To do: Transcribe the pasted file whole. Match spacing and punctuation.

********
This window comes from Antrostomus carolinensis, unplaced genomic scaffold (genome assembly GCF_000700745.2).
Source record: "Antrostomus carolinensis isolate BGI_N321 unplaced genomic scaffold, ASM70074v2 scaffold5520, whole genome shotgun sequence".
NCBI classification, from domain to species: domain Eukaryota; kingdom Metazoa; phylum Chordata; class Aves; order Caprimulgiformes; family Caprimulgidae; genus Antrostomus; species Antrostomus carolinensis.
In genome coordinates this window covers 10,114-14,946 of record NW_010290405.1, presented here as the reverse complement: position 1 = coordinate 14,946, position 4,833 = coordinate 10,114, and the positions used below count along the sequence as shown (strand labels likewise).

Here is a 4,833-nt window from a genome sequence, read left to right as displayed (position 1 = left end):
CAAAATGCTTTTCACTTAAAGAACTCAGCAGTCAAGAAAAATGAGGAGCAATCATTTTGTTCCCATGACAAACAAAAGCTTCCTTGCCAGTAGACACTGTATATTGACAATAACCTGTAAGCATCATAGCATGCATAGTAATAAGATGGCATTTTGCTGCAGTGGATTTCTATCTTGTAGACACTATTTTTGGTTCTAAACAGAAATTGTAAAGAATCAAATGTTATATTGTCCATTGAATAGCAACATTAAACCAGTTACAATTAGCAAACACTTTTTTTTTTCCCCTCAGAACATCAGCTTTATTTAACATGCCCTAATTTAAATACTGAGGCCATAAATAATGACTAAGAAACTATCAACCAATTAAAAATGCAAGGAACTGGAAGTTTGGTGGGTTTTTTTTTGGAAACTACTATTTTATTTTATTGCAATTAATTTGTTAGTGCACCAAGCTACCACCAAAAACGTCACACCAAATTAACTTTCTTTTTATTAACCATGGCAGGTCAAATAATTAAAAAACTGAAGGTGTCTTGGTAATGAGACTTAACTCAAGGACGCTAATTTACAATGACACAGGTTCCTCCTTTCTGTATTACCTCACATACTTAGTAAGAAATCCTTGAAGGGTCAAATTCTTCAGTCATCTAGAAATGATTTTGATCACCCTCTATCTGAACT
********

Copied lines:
This window comes from Antrostomus carolinensis, unplaced genomic scaffold (genome assembly GCF_000700745.2).
Source record: "Antrostomus carolinensis isolate BGI_N321 unplaced genomic scaffold, ASM70074v2 scaffold5520, whole genome shotgun sequence".
NCBI classification, from domain to species: domain Eukaryota; kingdom Metazoa; phylum Chordata; class Aves; order Caprimulgiformes; family Caprimulgidae; genus Antrostomus; species Antrostomus carolinensis.
In genome coordinates this window covers 10,114-14,946 of record NW_010290405.1, presented here as the reverse complement: position 1 = coordinate 14,946, position 4,833 = coordinate 10,114, and the positions used below count along the sequence as shown (strand labels likewise).

Here is a 4,833-nt window from a genome sequence, read left to right as displayed (position 1 = left end):
CAAAATGCTTTTCACTTAAAGAACTCAGCAGTCAAGAAAAATGAGGAGCAATCATTTTGTTCCCATGACAAACAAAAGCTTCCTTGCCAGTAGACACTGTATATTGACAATAACCTGTAAGCATCATAGCATGCATAGTAATAAGATGGCATTTTGCTGCAGTGGATTTCTATCTTGTAGACACTATTTTTGGTTCTAAACAGAAATTGTAAAGAATCAAATGTTATATTGTCCATTGAATAGCAACATTAAACCAGTTACAATTAGCAAACACTTTTTTTTTTCCCCTCAGAACATCAGCTTTATTTAACATGCCCTAATTTAAATACTGAGGCCATAAATAATGACTAAGAAACTATCAACCAATTAAAAATGCAAGGAACTGGAAGTTTGGTGGGTTTTTTTTTGGAAACTACTATTTTATTTTATTGCAATTAATTTGTTAGTGCACCAAGCTACCACCAAAAACGTCACACCAAATTAACTTTCTTTTTATTAACCATGGCAGGTCAAATAATTAAAAAACTGAAGGTGTCTTGGTAATGAGACTTAACTCAAGGACGCTAATTTACAATGACACAGGTTCCTCCTTTCTGTATTACCTCACATACTTAGTAAGAAATCCTTGAAGGGTCAAATTCTTCAGTCATCTAGAAATGATTTTGATCACCCTCTATCTGAACT